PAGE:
Hundreds of angry migrants demonstrated outside Budapest's Eastern Railway Terminus on Tuesday demanding they be allowed to travel on to Germany, as the biggest ever influx of migrants into the European Union left its asylum policies in tatters.
Around 1,000 people waved tickets, clapping, booing and shouting "Germany! Germany!" outside the station. Later they sat down, staring at a police blockade erected at the entrance.
A refugee crisis rivaling the Balkan wars of the 1990s as Europe's worst since World War Two has polarized and confounded the European Union, which has no mechanism to cope with the arrival of hundreds of thousands of poor and desperate people.
Germany is likely to accept by far the largest share. In the case of those fleeing the Syrian civil war it has effectively suspended an EU rule that asylum seekers must apply in the first EU country they reach. But it insisted on Tuesday that the rule was nevertheless still in force and urged other EU countries to abide by it.
The vast majority of refugees fleeing violence and other migrants escaping poverty arrive on Europe's southern and eastern edges but are determined to press on and seek asylum in richer and more generous countries further north and west. That means illegally crossing a bloc that has no internal border controls to stop them.
Hungary has emerged as one of the main flashpoints of the crisis as the primary gateway for migrants traveling over land through the Balkans and into the EU.
Hungarian authorities shut the Budapest train station altogether on Tuesday, then reopened it but barred entry to migrants. About 100 police in helmets and wielding batons guarded the station. Dozens of migrants who were inside were forced out.
Hungary's decision to bar the migrants from westbound trains was a reversal from the previous day, when Hungary and Austria let trainloads of undocumented migrants leave for Germany, a violation of EU rules they now have little power to enforce.
European laws, known as the "Dublin rules", require asylum seekers to apply in the country where they first enter the EU and remain there until their applications are processed, even though the 26 members of the bloc's Schengen zone maintain no border controls between them.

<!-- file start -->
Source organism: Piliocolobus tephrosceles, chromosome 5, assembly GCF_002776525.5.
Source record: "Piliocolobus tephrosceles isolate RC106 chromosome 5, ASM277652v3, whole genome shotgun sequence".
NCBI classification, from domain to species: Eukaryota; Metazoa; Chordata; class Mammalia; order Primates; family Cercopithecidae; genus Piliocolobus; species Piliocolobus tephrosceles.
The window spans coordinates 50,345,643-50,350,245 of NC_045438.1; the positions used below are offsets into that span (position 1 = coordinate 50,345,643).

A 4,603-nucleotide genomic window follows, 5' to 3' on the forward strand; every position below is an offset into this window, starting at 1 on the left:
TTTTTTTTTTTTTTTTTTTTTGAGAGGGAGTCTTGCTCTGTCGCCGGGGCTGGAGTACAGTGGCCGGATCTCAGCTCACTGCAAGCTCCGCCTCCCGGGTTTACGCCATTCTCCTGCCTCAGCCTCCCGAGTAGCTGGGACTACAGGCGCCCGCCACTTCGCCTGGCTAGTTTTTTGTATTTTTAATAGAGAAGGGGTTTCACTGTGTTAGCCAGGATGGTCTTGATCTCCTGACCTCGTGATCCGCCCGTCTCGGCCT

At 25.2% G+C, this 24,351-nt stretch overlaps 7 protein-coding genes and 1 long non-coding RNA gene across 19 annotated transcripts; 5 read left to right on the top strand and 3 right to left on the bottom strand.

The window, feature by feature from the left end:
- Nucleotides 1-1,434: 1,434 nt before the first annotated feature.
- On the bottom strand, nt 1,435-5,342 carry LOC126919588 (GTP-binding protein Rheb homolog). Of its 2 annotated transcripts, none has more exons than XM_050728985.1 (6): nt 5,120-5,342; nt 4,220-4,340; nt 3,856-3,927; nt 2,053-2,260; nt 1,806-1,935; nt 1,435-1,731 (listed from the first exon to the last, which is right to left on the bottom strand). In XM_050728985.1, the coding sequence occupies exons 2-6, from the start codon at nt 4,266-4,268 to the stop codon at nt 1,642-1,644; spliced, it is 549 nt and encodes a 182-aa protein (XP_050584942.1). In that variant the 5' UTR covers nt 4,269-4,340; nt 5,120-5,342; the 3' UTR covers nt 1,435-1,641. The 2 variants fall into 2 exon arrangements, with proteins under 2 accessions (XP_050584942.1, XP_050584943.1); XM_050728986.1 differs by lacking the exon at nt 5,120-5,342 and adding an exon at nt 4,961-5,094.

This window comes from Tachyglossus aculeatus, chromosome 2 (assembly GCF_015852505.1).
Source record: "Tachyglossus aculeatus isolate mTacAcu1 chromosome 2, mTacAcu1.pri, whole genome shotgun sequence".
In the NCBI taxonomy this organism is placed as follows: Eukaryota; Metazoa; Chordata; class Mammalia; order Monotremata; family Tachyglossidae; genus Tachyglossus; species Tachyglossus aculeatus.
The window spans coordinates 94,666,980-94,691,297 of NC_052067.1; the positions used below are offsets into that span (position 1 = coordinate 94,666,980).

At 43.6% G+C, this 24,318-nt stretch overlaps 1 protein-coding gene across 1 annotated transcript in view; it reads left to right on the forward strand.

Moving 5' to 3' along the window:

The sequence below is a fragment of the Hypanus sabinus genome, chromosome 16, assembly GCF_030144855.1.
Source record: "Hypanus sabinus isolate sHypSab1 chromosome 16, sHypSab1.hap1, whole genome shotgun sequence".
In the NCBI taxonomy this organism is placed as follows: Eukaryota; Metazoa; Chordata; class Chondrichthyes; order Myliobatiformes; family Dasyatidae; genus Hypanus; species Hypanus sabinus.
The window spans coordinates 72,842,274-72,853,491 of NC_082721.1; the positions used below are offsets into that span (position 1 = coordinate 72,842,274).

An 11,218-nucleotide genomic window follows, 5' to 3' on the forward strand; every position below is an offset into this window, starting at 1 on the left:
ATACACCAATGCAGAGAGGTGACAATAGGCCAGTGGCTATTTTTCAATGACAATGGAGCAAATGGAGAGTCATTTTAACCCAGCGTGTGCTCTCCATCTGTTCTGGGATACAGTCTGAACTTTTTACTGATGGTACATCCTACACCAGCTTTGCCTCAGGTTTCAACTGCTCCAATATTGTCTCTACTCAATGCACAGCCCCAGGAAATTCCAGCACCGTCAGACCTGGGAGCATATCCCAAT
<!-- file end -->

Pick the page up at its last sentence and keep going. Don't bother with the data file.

The countries where most first reach the bloc - Italy, Greece and Hungary - say they have no capacity to process applications on such a scale.
Germany announced last month it would allow Syrians arriving from elsewhere in the EU to apply for asylum without being sent back to the country where they entered the bloc. It insisted on Tuesday that this did not change the law, and other states must demand migrants register where they arrive. Other countries, including Austria, have demanded clarification from Berlin.
"The decision, driven by practical considerations, by the (German) Office of Migration and Refugees ... not, in most cases, to enforce the sending back of Syrian asylum seekers to other EU member states underlines the humanitarian responsibility of Germany for these particularly hard hit refugees," a German Interior Ministry Spokesman said.
"Germany has not suspended Dublin. Dublin rules are still valid and we expect European member states to stick to them."
WHERE SHOULD WE GO?
European leaders want the 28-member EU to do more to organize the unprecedented influx.
"For those refugees who are being persecuted or have fled war, there should be a fair distribution in Europe based on the economic strength, productivity and size of each country," German Chancellor Angela Merkel told a joint news conference in Berlin with Spanish Prime Minister Mariano Rajoy.
She and Rajoy both said the bloc's executive European Commission should draw up a list of safe countries, making it easier to send home migrants who were not genuine refugees.
The crisis has polarized a continent which is committed to the principle of providing refuge for those in danger but has a growing sector of public opinion that believes too much immigration drives down wages and dilutes national cultures.
Thousands of migrants have drowned this year attempting to reach Europe across the Mediterranean in rickety vessels, while the peril of the overland journey was hammered home when 71 dead bodies were found in an abandoned truck in Austria last week.
Political parties that oppose immigration have gained ground across Europe, not least in Hungary where the government has reinforced the border with a razor wire fence and deployed thousands of extra police. More than 140,000 people have crossed into Hungary from Serbia this year alone.
Antal Rogan, the parliament caucus leader of Prime Minister Viktor Orban's ruling centre-right Fidesz party, said on Tuesday "the very existence of Christian Europe" was under threat.
"Would we like our grandchildren to grow up in a United European Caliphate? My answer to that is no," Rogan told the pro-government daily Magyar Idok.
German Labor Minister Andrea Nahles said the influx of refugees and migrants would mean an additional 240,000-460,000 people would be entitled to German social benefits next year, costing the state an extra 3.3 billion euros ($3.7 billion).
Hungary let migrants board westbound trains on Monday before unexpectedly shuttering the station again on Tuesday morning. Government spokesman Zoltan Kovacs said the closure was an attempt to enforce EU law.
Marah, a 20 year-old woman from Aleppo, Syria, said her family had bought six tickets for a RailJet train scheduled to leave for Vienna at 9 a.m. on Tuesday.
"They should find a solution," she told Reuters. "We are thousands here, where should we go?"
(By Krisztina Than and Madeline Chambers; Reporting by Budapest and Berlin bureaus; Writing by Peter Graff; Editing by Gareth Jones)